EU ETS: all you need to know about the carbon market reform

The EU ETS’s reforms to the carbon market have just been adopted by the members of the European Parliament. But what exactly do they consist of?

Global Warming 🔥



July 8, 2022

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Proposed in July 2021 by the European Commission - as part of the "Fit for 55" legislative package - the EU ETS (or European Union Emissions Trading System) reform was accepted by member parliaments this June 22, 2022. 😲

It was not expected, to say the least. However, after rejecting the first version of the amendment to the emissions trading scheme on June 8, the European Parliament finally managed to reach an agreement. This is quite a rare occasion. 😅

The reform was undeniably necessary: in its current state, the carbon market has been highly criticized for its inefficiency. So what does the reform aim to fix? What should companies subject to the carbon market expect? A roundup of the upcoming changes in this article. 👇


😅 The EU ETS, a controversial emissions trading scheme

What is the EU ETS (European Union Emissions Trading System)? 👀

The EU ETS is the acronym for the European Union Emissions Trading System, within the European carbon markets  (EU ETS). 

Since its creation in 2005 following the recommendations of the Kyoto Protocol, this system has made it possible to reduce the EU's emissions by an average of 4%. 

It is the world's first - and largest - carbon market. 🌍

In concrete terms, the European carbon market is made up of more than 10,000 structures, responsible for 40% of the EU's total emissions (from power generation, district heating, steel production, commercial aviation, and many others). 🥵

Within this framework, all these structures must literally pay for the carbon emissions emitted each year, in accordance with the “polluter pays” principle. 

👉 This is done through the purchase of carbon credits - also known as "rights to pollute" - which each represent one ton of CO2. ⚖️

But how exactly does this all work? 🧐 To put it simply, at the beginning of each year, the companies involved in the carbon market buy a limited number of credits, corresponding to their annual emissions target - which is incrementally reduced every year.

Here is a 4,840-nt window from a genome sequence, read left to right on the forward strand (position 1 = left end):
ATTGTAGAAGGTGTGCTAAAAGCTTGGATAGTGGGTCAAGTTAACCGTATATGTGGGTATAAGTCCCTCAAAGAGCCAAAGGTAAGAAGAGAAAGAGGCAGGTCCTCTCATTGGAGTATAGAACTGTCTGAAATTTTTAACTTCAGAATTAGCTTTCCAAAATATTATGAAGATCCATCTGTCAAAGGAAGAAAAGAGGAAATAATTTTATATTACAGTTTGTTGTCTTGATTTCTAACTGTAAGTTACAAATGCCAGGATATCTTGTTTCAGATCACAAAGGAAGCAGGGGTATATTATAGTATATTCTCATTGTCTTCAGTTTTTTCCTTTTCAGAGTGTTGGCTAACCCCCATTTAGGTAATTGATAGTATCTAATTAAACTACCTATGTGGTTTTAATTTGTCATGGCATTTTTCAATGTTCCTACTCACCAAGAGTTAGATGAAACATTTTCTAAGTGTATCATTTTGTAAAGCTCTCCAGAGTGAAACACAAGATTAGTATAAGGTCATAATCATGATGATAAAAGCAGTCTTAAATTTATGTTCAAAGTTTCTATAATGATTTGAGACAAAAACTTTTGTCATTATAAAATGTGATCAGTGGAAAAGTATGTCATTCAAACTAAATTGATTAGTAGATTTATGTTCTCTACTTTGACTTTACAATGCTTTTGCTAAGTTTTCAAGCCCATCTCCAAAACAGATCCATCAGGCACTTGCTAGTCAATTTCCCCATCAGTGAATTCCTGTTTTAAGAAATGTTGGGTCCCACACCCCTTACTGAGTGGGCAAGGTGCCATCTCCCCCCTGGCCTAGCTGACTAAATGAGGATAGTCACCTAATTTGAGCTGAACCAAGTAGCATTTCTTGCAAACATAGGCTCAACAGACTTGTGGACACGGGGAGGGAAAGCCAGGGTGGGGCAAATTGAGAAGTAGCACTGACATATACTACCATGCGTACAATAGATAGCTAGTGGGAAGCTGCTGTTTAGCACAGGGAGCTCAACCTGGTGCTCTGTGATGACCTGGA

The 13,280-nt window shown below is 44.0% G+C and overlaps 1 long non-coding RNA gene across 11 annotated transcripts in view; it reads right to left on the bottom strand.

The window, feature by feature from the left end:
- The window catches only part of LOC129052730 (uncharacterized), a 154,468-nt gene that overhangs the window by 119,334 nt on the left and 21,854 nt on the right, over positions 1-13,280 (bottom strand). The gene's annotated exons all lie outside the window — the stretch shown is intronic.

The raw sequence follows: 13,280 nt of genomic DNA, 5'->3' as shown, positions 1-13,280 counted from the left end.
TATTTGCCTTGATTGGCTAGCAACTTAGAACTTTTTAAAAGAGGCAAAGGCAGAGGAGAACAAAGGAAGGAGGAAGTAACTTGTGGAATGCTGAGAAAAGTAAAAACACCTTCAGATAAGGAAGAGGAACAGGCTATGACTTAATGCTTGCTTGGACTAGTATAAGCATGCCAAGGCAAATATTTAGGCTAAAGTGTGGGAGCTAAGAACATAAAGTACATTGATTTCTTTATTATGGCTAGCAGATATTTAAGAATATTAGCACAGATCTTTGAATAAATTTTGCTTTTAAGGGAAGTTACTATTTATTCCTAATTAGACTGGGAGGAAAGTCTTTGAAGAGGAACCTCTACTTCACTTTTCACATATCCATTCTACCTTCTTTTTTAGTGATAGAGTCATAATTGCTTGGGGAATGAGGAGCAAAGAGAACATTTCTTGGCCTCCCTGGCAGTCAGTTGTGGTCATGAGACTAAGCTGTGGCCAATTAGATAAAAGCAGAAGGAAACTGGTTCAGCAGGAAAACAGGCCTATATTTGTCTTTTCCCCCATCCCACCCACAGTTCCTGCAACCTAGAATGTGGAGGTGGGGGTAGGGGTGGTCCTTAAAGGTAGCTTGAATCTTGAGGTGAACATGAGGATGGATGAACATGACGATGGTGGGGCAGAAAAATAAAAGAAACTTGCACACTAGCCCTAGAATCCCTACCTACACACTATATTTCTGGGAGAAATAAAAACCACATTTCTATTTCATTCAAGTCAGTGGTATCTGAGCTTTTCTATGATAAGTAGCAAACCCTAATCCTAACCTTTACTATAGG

If the company surpasses its target, it can sell its credits. If not, it must instead buy credits on the carbon market to offset its additional emissions.

🎯 This device is obviously intended to encourage companies to reduce their emissions, and to accelerate the fight against global warming. But, there is a "but"...

Why did the carbon market need to be reformed? 🤔

The carbon market has long been criticized for its inefficiency. And rightly so.

Why? Due to the free allowances allocated to heavy industry. Given that this type of allowance covers 94% of the sector's emissions, it prevents relocation and, by extension, carbon leakage to countries with less stringent legislation. This is a strategy adopted by companies in order to freely pollute outside their home country. 😏

However, this "gift" is reflected in the price of carbon credits. The price begins to fall and therefore has no incentive effect on companies. 

Don’t forget that the goal is to encourage companies to reduce their greenhouse gas emissions, to keep their "rights to pollute" and thus to resell them at the end of the year in order to pocket a profit.

But what’s to incentivise companies to make efforts to reduce their emissions and thus keep their emission allowances, if in the end it's a matter of selling them back at a derisory price? 👀 Financially, this does not hold.

From 2005 to 2014, many companies wouldn’t even bother trying to reduce their emissions, as there were more financially strategic ways to work around this system. 

Faced with this observation, short and long term measures have been proposed. The European Commission is suggesting:

  • the end of free quotas;
  • the expansion of the carbon market;
  • the creation, as of 2026, of a second carbon market dedicated to road transport and building heating. 


Furthermore, considering the urgency of global warming, the EU's regulations have gotten more ambitious. It is now necessary to reduce greenhouse gas emissions (GHG) by 55% by 2030 (compared to 1990), in order to reach climate neutrality by 2050.